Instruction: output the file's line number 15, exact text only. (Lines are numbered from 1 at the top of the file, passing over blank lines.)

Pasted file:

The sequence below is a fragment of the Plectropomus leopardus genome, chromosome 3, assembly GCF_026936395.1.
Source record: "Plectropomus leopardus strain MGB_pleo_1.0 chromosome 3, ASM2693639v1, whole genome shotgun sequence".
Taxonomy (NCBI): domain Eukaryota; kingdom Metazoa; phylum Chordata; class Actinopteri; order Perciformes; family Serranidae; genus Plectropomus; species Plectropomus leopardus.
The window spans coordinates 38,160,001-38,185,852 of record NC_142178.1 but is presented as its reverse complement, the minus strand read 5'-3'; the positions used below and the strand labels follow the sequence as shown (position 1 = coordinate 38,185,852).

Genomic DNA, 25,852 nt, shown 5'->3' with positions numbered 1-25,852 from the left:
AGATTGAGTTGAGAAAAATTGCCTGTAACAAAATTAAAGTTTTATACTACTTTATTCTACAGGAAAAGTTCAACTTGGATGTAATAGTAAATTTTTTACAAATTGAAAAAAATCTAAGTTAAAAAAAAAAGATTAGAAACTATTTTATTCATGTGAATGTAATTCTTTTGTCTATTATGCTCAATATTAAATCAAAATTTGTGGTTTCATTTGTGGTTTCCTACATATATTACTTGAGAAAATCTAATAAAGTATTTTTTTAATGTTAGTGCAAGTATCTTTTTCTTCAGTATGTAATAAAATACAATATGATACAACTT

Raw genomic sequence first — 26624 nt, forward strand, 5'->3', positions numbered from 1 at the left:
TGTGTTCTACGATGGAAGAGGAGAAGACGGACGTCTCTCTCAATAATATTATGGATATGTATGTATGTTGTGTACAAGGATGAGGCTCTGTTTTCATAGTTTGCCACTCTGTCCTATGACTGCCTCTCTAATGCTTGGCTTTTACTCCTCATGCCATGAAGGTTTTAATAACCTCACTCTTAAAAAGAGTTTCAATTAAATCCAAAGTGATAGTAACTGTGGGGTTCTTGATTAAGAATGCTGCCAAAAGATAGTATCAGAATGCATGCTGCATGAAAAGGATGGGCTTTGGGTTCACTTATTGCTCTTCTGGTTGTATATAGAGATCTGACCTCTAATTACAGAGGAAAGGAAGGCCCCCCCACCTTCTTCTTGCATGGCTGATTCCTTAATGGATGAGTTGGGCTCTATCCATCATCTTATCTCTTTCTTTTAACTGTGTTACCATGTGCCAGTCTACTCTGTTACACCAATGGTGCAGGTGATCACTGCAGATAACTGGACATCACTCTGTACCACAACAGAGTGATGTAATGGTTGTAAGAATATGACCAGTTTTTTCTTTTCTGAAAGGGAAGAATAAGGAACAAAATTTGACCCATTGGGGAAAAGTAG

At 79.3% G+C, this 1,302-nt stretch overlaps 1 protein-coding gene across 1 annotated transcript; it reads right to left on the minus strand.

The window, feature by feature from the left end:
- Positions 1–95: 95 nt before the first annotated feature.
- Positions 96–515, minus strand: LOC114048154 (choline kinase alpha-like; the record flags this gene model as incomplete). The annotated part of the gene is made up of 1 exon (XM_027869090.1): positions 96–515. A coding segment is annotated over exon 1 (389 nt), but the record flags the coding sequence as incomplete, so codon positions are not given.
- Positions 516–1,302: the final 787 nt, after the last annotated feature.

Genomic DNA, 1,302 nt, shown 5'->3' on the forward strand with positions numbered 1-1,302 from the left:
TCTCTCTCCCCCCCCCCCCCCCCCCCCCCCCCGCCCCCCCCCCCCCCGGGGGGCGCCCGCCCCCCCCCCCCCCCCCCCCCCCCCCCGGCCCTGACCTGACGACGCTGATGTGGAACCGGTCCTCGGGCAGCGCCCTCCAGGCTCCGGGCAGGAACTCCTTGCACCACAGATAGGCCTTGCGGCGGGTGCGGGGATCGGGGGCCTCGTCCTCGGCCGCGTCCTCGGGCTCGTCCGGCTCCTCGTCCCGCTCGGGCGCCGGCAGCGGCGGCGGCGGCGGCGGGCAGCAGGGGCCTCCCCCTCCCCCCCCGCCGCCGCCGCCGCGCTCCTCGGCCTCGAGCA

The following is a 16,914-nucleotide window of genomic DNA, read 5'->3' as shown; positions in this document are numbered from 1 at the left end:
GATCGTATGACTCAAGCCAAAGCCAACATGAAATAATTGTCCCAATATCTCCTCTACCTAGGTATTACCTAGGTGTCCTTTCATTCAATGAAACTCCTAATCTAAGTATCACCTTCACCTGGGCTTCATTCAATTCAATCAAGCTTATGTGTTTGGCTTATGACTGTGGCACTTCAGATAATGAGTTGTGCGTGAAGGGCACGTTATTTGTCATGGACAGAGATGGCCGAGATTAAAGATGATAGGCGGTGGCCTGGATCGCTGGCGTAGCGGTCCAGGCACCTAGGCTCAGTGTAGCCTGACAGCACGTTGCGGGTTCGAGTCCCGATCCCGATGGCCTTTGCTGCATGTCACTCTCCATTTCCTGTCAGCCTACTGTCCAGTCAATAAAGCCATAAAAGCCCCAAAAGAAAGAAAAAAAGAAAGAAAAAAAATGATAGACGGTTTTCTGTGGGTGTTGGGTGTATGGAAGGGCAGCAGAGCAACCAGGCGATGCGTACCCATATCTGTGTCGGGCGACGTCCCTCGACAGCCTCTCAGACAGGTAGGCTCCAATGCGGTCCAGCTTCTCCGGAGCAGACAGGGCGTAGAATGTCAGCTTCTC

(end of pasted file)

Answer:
TCTCTCTCCCCCCCCCCCCCCCCCCCCCCCCCGCCCCCCCCCCCCCCGGGGGGCGCCCGCCCCCCCCCCCCCCCCCCCCCCCCCCCGGCCCTGACCTGACGACGCTGATGTGGAACCGGTCCTCGGGCAGCGCCCTCCAGGCTCCGGGCAGGAACTCCTTGCACCACAGATAGGCCTTGCGGCGGGTGCGGGGATCGGGGGCCTCGTCCTCGGCCGCGTCCTCGGGCTCGTCCGGCTCCTCGTCCCGCTCGGGCGCCGGCAGCGGCGGCGGCGGCGGCGGGCAGCAGGGGCCTCCCCCTCCCCCCCCGCCGCCGCCGCCGCGCTCCTCGGCCTCGAGCA